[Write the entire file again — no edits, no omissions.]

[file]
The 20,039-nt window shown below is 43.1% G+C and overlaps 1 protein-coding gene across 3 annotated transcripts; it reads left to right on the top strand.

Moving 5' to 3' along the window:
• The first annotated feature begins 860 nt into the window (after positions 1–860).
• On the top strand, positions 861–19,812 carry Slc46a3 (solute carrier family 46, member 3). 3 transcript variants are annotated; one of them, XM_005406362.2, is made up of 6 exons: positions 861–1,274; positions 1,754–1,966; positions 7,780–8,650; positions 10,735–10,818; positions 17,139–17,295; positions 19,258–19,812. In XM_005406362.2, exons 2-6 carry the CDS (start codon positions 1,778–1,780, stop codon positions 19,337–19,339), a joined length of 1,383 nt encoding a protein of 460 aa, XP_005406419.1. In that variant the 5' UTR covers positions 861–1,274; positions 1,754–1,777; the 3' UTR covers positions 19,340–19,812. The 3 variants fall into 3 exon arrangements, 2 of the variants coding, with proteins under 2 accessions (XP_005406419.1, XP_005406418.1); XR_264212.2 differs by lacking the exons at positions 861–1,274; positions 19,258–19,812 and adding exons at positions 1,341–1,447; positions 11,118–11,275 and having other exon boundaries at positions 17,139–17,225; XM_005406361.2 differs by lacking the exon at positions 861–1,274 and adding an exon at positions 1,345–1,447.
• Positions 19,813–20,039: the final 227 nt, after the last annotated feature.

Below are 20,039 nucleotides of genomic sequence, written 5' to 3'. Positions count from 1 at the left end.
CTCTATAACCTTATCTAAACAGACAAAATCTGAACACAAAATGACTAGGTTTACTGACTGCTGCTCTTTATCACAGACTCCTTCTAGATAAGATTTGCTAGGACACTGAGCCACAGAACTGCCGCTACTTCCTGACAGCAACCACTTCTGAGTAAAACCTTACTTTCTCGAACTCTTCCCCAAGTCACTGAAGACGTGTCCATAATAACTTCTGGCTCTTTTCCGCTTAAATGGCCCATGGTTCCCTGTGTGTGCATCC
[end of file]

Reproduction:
The 20,039-nt window shown below is 43.1% G+C and overlaps 1 protein-coding gene across 3 annotated transcripts; it reads left to right on the top strand.

Moving 5' to 3' along the window:
• The first annotated feature begins 860 nt into the window (after positions 1–860).
• On the top strand, positions 861–19,812 carry Slc46a3 (solute carrier family 46, member 3). 3 transcript variants are annotated; one of them, XM_005406362.2, is made up of 6 exons: positions 861–1,274; positions 1,754–1,966; positions 7,780–8,650; positions 10,735–10,818; positions 17,139–17,295; positions 19,258–19,812. In XM_005406362.2, exons 2-6 carry the CDS (start codon positions 1,778–1,780, stop codon positions 19,337–19,339), a joined length of 1,383 nt encoding a protein of 460 aa, XP_005406419.1. In that variant the 5' UTR covers positions 861–1,274; positions 1,754–1,777; the 3' UTR covers positions 19,340–19,812. The 3 variants fall into 3 exon arrangements, 2 of the variants coding, with proteins under 2 accessions (XP_005406419.1, XP_005406418.1); XR_264212.2 differs by lacking the exons at positions 861–1,274; positions 19,258–19,812 and adding exons at positions 1,341–1,447; positions 11,118–11,275 and having other exon boundaries at positions 17,139–17,225; XM_005406361.2 differs by lacking the exon at positions 861–1,274 and adding an exon at positions 1,345–1,447.
• Positions 19,813–20,039: the final 227 nt, after the last annotated feature.

Below are 20,039 nucleotides of genomic sequence, written 5' to 3'. Positions count from 1 at the left end.
CTCTATAACCTTATCTAAACAGACAAAATCTGAACACAAAATGACTAGGTTTACTGACTGCTGCTCTTTATCACAGACTCCTTCTAGATAAGATTTGCTAGGACACTGAGCCACAGAACTGCCGCTACTTCCTGACAGCAACCACTTCTGAGTAAAACCTTACTTTCTCGAACTCTTCCCCAAGTCACTGAAGACGTGTCCATAATAACTTCTGGCTCTTTTCCGCTTAAATGGCCCATGGTTCCCTGTGTGTGCATCC